The Behavioral Science Behind Charitable Giving
Jeff Kreisler: Head of Behavioral Science, J.P. Morgan Private Bank
Jamie Hackleman: Family Governance and Senior Philanthropy Advisor, J.P. Morgan Private Bank
With 16 people on four continents, the J.P. Morgan Philanthropy Centre team has deep and diverse expertise from the nonprofit world, business, government, and even the field of behavioral science.
“My purpose is to help both clients and advisors understand how emotion and psychology impact decision making so that ultimately our clients can make better decisions to reach their goals,” says Jeff Kreisler, the Private Bank’s head of behavioral science, who works on both investment and philanthropy strategies. A lawyer turned comedian turned best selling author and thought leader in behavioral science, says his work “isn’t therapy, but it’s laying out the types of questions clients need to answer” to define a path and remove behavioral obstacles in their way.
Broadly speaking, Americans are generous. In 2021, U.S. charities received a record $485 billion in donations, two-thirds of which came from individuals, according to Giving USA. Six out of 10 American households give to charity in some capacity. Among affluent households, the figure rises to nine out of 10.
With nearly two million registered nonprofits in the U.S., defining parameters can be daunting. Give locally, nationally, globally? Make larger donations to fewer nonprofits or cast a wide net? Just write checks or actively participate, perhaps by joining the board of a beneficiary organization? Set up a donor-advised fund or a family foundation?
Other choices pose challenges, too. Consider that there are about 6,300 stocks traded on the New York Stock Exchange and Nasdaq, 7,500 U.S.-listed mutual funds, and 2,900 exchange-traded funds. Even with Treasury, municipal, and corporate bonds, derivatives, hedge funds, and private equity funds added to the mix, the number of investment options pales compared to the nearly two million registered nonprofits in the U.S.
Instead of “peanut butter philanthropy, where giving is spread thin across different issues and causes, we work with clients to narrow their focus and get more strategic and proactive to make it easier to construct a grant-making portfolio,” says Jamie Hackleman, executive director and senior philanthropy advisor who oversees the Centre’s operations for the West region.
It starts with coaxing clients to clarify and articulate their goals. “Jeff [Kreisler] and I have been teaming up on a lot of conversations around the purpose of wealth, exploring clients’ motivations, values, and interests to understand why they want to engage in philanthropy, what they want to accomplish,” Hackleman says.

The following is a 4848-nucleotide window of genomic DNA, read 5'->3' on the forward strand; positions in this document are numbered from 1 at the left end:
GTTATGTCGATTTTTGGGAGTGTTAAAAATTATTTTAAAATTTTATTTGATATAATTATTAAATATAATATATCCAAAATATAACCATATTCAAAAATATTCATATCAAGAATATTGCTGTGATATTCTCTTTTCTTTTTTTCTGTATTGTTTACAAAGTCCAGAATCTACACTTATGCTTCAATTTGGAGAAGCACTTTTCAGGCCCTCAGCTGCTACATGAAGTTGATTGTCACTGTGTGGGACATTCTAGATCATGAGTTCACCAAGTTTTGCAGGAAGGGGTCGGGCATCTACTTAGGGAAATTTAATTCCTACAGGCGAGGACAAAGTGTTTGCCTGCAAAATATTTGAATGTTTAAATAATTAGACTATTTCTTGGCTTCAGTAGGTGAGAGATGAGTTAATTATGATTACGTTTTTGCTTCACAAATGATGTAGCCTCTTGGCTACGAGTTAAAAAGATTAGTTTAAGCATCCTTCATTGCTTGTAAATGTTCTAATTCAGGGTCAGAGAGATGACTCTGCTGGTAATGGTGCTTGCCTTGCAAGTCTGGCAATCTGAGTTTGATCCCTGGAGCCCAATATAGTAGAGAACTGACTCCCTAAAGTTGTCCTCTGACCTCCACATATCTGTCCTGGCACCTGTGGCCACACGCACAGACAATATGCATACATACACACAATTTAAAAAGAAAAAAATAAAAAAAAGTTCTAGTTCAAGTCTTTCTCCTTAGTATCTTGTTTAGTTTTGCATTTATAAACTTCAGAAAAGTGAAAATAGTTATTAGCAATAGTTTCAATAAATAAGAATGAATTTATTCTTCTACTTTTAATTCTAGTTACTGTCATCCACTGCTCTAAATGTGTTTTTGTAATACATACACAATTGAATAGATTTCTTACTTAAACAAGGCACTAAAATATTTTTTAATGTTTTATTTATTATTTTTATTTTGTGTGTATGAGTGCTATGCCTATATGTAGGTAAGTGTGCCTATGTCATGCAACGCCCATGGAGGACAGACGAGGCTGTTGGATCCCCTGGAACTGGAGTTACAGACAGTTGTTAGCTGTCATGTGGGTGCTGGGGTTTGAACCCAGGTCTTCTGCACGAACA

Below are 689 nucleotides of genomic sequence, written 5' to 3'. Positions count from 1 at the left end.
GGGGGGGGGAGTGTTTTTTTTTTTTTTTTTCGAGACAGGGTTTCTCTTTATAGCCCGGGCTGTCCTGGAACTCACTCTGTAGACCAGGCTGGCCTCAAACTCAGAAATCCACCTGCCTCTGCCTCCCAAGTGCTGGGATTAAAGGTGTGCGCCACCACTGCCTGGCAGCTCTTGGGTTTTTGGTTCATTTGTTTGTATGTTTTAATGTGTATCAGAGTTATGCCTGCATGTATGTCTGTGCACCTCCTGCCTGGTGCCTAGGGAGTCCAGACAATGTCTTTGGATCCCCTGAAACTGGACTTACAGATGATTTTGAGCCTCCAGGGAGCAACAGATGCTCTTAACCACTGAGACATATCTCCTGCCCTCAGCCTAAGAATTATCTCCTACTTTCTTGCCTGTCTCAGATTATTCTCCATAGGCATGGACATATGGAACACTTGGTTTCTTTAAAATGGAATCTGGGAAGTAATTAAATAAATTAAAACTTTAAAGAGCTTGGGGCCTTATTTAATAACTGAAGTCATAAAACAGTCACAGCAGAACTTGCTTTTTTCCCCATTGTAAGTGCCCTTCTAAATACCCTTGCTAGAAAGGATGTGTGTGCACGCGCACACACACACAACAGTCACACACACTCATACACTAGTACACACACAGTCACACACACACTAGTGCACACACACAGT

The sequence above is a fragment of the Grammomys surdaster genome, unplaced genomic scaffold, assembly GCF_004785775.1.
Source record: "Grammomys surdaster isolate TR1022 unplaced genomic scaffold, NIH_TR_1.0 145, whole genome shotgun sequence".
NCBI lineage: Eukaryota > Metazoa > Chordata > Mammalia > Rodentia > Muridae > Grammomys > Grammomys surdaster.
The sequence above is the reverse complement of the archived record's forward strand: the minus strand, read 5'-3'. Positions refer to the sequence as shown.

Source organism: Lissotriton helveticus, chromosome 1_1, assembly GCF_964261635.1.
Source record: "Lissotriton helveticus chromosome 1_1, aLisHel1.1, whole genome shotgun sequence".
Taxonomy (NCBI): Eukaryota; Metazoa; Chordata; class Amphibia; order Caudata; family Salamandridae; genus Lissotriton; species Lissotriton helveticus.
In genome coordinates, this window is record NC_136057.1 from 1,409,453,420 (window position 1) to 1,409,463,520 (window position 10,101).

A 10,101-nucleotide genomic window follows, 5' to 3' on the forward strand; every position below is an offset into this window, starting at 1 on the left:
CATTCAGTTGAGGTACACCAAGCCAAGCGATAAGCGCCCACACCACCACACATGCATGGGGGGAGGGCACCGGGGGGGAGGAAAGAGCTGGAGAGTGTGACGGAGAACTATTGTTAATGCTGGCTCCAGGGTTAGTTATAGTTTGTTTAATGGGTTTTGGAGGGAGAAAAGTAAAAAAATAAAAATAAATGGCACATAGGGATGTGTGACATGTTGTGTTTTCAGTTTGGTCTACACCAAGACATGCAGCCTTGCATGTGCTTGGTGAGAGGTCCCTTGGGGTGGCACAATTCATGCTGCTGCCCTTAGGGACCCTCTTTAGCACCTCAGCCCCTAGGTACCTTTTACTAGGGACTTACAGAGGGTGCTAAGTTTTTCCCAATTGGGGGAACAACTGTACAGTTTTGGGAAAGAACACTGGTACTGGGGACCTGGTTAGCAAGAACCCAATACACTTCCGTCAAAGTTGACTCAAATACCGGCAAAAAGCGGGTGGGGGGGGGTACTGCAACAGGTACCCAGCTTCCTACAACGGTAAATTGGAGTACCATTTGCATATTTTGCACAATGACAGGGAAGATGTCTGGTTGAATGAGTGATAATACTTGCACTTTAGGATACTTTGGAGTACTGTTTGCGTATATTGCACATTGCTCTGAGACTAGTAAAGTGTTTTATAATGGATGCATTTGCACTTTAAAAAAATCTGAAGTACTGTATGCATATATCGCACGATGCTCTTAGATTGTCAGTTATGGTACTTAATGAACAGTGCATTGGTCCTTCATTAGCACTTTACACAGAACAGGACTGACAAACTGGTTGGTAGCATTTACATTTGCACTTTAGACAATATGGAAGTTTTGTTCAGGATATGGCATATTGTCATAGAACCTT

Next, they help donors assess nonprofits. Hackleman says she often hears clients say, “I don’t have any sense of what my money has done.” Centre advisors coach clients on how to conduct due diligence and streamline the process by screening funding opportunities themselves and arranging site visits, so clients can determine whether a nonprofit aligns with their values and impact goals.
“One of the biggest challenges in philanthropy is how to measure impact, especially for issues like homelessness or the environment,” Kreisler says. “That’s why we make such an effort to help clients think about their goals and identity. Part of the motivation to give is intrinsic – a sense of purpose that enables you to feel rewarded even if you don’t see carbon-dioxide emissions go down or something else that is numerically measurable.”
Case in point: Hackleman, who previously worked at the Gates Foundation and the family office of Microsoft co-founder Paul Allen, helped a Private Bank client find a meaningful way into climate change after years of unsatisfying support for conservation efforts in Africa. The Philanthropy Centre researched several climate mitigation strategies and gave the report to the client, who, having just finished an eco-friendly remodel of her home, embraced building efficiency as her cause and is funding organizations across the U.S.
“It was a perfect sweet spot of relevance to her own life and her desire to make a difference in the climate space,” Hackleman says. For Kreisler, the behavioral scientist, the example shows the motivating value of “completion bias,” breaking down a big problem into small, achievable goals. That the client also had personal knowledge of the green technology “gave her a feeling that she wasn’t just writing a check but was bringing her whole self, and that provides rewards and satisfaction that can help donors get over the hurdles to giving,” he says.